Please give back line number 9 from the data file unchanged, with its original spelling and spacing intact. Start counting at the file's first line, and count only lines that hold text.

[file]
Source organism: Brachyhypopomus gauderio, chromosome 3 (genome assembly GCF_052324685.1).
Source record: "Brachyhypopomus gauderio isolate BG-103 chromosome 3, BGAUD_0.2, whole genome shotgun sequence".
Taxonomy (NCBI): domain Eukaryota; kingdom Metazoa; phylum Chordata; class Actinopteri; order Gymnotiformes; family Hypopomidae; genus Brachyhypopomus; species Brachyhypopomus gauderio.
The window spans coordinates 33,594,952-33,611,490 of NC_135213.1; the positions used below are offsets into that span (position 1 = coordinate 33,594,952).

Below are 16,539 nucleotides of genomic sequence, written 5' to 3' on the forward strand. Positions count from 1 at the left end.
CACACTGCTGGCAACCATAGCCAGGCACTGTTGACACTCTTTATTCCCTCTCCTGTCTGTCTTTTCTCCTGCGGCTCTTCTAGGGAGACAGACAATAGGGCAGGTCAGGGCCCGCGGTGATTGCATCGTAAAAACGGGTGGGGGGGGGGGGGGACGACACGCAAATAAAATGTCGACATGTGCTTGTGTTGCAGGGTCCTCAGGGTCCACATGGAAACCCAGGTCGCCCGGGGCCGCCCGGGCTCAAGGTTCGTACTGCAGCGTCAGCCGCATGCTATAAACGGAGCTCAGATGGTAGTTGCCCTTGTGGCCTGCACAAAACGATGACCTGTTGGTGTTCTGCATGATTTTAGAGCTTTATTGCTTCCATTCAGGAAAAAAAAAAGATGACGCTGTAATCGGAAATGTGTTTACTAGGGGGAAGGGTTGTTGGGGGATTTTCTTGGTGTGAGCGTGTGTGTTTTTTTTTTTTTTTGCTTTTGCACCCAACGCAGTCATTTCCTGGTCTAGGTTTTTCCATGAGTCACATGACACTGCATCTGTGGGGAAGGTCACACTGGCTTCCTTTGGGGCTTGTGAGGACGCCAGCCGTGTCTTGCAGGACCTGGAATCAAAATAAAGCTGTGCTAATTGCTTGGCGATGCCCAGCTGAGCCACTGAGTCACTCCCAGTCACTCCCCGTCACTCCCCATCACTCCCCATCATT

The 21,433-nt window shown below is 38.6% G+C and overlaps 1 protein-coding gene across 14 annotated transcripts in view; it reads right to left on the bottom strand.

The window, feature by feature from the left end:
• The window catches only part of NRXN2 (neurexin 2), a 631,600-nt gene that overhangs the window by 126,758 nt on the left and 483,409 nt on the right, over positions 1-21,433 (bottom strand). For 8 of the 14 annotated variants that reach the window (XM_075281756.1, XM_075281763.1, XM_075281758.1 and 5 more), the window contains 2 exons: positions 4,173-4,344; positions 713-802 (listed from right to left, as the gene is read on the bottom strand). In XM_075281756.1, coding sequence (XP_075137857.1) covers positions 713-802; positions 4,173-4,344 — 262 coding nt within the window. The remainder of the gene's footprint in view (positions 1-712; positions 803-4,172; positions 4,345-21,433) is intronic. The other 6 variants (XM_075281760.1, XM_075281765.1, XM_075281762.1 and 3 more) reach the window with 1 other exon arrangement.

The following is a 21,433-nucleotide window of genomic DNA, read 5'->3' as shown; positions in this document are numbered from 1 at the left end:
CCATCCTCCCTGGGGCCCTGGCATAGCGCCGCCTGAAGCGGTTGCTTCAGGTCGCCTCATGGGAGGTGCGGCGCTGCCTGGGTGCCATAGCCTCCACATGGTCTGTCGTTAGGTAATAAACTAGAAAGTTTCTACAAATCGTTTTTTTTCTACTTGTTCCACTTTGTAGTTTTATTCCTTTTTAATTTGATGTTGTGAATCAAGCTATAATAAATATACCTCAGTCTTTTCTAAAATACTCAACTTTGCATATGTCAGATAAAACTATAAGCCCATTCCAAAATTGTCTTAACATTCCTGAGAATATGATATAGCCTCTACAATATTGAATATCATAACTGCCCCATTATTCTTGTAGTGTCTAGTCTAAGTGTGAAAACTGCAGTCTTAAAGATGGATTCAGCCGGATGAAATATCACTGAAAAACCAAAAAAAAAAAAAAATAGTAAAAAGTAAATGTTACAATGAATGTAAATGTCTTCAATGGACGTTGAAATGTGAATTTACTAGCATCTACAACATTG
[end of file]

• The window catches only part of NRXN2 (neurexin 2), a 631,600-nt gene that overhangs the window by 126,758 nt on the left and 483,409 nt on the right, over positions 1-21,433 (bottom strand). For 8 of the 14 annotated variants that reach the window (XM_075281756.1, XM_075281763.1, XM_075281758.1 and 5 more), the window contains 2 exons: positions 4,173-4,344; positions 713-802 (listed from right to left, as the gene is read on the bottom strand). In XM_075281756.1, coding sequence (XP_075137857.1) covers positions 713-802; positions 4,173-4,344 — 262 coding nt within the window. The remainder of the gene's footprint in view (positions 1-712; positions 803-4,172; positions 4,345-21,433) is intronic. The other 6 variants (XM_075281760.1, XM_075281765.1, XM_075281762.1 and 3 more) reach the window with 1 other exon arrangement.